News broke in Ireland over the summer that an immigrant woman who had previously been denied an abortion was subjected to a forced Cesarean section at just 26 weeks after her pregnancy became unstable as a result of a hunger strike. The case, and the anonymous patient, have revived the fiery debate over abortion rights in Ireland, but it also touches upon immigration rights and the global fight for reproductive autonomy — lest you think this is an issue limited to conservative Catholic countries, a woman in Florida earlier this summer found herself in a similar position.
Needing a C-section at 26 weeks is any pregnant woman’s worst nightmare, because it usually means that something is going very, very wrong with the pregnancy and the fetus needs to be removed immediately to address a serious health issue. Sometimes the mother has a medical condition that necessitates a swift end to the pregnancy to save her life, and sometimes the fetus develops a medical issue. In either case, a 26-week-old baby is classified as premature, and faces serious risks to survival, although outcomes in premature births are much better than they once were — survival rates are as high as 90% in some regions, but complications can continue to be high. The nightmare scenario gets even worse when it’s a pregnancy you didn’t even want, and someone is compelling you to get a C-section.
In the case of this anonymous patient, she requested an abortion earlier in her pregnancy on the grounds of emotional distress, taking advantage of a new Irish law designed to provide a mechanism for women in need to access abortions. Her request was made at eight weeks, well within the first trimester, citing her suicidal ideation, but the request was denied — and when she went on a hunger strike, authorities took action, and decided to take the fetus by force. Disturbingly, the three-person panel involved in the abortion decision included two doctors who agreed that the procedure was necessary — and one who refused, insisting that the pregnancy be carried to term or until the fetus could be delivered via C-section. Just one man stood between her and her much-needed abortion.
Her immigration status is an important aspect of this case, as Ireland, like other countries in Europe, is facing growing anti-immigrant sentiment and she may have been discriminated against when seeking assistance. Advocates are concerned that her limited grasp of English may have interfered with her ability to understand all the options available, including the possibility of traveling to England for a termination (though she might have faced financial or other limitations that could have made this option difficult). While her identity is currently protected, she could become a symbol of the fight for abortion rights, like Savita Halappanavar, who died after developing sepsis at 17 weeks of pregnancy in 2012 — even when her pregnancy went into crisis, doctors refused to provide an abortion.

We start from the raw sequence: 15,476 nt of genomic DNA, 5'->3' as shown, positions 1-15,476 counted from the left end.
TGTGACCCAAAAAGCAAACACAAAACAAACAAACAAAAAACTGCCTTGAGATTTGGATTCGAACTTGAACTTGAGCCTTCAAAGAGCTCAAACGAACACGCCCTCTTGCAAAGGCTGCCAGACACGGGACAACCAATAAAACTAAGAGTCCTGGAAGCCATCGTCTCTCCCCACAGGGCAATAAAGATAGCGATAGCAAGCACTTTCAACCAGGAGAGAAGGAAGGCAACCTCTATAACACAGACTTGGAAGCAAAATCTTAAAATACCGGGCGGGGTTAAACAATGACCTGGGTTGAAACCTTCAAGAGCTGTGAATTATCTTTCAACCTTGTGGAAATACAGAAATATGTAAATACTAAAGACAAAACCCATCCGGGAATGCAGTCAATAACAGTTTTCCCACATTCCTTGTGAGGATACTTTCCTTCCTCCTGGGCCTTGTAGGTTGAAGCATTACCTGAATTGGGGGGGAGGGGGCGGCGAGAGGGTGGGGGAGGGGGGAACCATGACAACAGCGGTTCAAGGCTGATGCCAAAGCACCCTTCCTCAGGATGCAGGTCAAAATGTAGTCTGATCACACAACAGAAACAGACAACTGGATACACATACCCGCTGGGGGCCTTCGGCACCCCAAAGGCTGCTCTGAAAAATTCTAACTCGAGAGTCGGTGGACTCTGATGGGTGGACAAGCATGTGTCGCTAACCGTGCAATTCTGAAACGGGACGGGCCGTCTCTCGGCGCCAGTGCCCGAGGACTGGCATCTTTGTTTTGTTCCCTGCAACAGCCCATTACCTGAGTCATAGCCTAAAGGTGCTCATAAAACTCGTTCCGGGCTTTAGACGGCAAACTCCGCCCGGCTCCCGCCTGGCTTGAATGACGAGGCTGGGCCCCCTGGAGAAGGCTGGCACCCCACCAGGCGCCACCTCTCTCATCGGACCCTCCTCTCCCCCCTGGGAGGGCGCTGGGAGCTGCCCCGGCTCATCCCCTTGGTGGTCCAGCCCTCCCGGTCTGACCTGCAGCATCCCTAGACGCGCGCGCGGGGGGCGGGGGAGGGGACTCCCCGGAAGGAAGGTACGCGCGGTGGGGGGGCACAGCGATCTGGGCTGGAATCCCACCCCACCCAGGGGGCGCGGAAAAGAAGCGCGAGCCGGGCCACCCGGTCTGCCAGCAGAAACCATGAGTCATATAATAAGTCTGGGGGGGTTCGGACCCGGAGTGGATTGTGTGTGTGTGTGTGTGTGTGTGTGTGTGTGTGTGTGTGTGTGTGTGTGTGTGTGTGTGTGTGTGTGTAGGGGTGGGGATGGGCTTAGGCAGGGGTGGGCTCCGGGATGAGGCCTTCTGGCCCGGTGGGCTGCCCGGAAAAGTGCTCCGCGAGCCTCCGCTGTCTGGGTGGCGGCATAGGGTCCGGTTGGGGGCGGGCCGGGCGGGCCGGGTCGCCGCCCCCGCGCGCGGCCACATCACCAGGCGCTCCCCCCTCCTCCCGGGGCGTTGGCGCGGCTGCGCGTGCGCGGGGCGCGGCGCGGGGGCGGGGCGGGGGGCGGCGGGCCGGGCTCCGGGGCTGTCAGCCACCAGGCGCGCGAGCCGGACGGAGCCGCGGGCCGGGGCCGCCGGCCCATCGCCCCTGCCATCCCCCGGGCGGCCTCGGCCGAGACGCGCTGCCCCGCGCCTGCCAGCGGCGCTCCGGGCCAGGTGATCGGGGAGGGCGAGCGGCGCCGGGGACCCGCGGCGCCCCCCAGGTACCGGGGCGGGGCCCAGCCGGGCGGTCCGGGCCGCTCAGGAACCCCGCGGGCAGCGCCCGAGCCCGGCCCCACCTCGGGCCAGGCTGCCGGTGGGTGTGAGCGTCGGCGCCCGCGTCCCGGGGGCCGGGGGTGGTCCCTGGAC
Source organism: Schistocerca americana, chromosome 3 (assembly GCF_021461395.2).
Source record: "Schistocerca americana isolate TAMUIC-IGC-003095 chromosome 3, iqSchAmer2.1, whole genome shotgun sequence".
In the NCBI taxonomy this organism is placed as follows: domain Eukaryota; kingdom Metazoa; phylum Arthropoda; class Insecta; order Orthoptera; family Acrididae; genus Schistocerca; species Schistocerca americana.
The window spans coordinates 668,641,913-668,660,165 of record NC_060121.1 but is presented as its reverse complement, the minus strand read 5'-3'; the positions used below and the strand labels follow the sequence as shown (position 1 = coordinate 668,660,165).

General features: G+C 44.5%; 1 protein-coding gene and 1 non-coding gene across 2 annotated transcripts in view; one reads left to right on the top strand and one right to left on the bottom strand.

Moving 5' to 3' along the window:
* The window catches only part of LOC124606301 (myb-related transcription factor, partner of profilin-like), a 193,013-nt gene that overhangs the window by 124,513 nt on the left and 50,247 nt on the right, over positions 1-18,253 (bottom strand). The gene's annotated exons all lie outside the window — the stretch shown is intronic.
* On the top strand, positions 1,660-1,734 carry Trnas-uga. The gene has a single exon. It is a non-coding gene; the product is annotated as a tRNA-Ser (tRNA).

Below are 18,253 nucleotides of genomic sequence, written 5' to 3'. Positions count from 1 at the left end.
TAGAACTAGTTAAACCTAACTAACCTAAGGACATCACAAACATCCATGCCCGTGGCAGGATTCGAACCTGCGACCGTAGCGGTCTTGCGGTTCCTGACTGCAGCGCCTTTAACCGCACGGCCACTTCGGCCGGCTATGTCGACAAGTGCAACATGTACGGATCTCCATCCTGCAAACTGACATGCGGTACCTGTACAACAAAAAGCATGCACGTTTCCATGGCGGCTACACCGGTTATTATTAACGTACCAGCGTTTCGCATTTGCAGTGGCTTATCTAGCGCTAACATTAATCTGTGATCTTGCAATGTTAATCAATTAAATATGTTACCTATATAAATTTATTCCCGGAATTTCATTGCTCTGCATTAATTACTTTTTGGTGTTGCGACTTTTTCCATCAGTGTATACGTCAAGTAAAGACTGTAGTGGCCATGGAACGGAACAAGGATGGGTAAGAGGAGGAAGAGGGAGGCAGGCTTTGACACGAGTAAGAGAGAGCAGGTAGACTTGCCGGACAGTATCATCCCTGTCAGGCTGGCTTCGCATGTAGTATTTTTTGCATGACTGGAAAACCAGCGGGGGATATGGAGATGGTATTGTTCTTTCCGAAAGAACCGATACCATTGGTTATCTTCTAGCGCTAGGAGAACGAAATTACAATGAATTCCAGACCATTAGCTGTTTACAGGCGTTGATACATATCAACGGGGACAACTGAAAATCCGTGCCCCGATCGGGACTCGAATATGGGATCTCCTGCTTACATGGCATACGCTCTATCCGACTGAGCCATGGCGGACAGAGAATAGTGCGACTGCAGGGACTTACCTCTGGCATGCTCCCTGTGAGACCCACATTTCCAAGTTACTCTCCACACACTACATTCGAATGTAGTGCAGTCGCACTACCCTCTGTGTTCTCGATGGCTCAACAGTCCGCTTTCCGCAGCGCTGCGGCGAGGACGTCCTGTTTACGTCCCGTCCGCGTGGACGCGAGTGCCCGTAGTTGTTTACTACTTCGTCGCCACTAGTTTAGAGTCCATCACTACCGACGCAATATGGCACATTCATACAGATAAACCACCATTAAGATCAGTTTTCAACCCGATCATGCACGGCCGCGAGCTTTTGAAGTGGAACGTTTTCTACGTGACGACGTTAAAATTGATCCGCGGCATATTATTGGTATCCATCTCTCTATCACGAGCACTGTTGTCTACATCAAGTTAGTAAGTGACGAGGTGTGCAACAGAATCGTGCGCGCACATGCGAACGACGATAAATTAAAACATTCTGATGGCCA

In this case, the anonymous patient experienced a double violation at the hands of the Irish government. First, a panel of officials controlled her right to access an abortion, limiting her bodily autonomy by denying her a basic human right. Then, when she went into deep psychological distress — concerns about which had led her to ask for an abortion in the first place — her autonomy was violated again when she was subjected to a surgery she didn’t consent to. (She was offered the choice between ending her hunger strike or receiving the surgery — which is hardly a true choice made of free will.)
She was used as little more than an incubator for a baby, her own humanity thrust aside. Furthermore, the child’s status remains unclear — will officials take the child on the grounds that she’s an unfit mother? Will a relative step up to take custody? How will issues of custody be dealt with, especially given the charged environment of Ireland’s scandalous history of forced adoptions?
While conservatives may claim this as a victory ‘for the life of the child,’ pro-choice advocates are concerned about what this means for pregnant women in Ireland, including those who need abortion services to terminate unwanted pregnancies and miscarriages. More troublingly, though, many people didn’t pay attention to the case at all, because it involved the rights of an immigrant, and immigrants are viewed as second class, with bodily and social rights that are less important and less imperative than those of citizens.
This case is terrifying not just because it was a gross breach of reproductive rights, but because it illustrated the profound contempt many nations have for immigrants. Keeping a woman terrified, confused, and upset to force her to carry a pregnancy is a horrific tactic, yet it’s one that the government clearly thought it could get away with because of her immigration status. Pushing back on this case requires acknowledging that this is an intersectional issue. It’s not just about the fact that a woman was forced to carry her pregnancy not just against her wishes, but against the expressed opinion of a board of medical professionals.
It’s also about the fact that an immigrant, a member of a vulnerable population, was abused and exploited by the Irish government in the name of protecting a baby — just immigrants are abused on a daily basis across the West on the grounds of protecting nations from the apparently terrifying and ominous influence of strangers.
Image: Ireland, Francesca Guadagnini, Flickr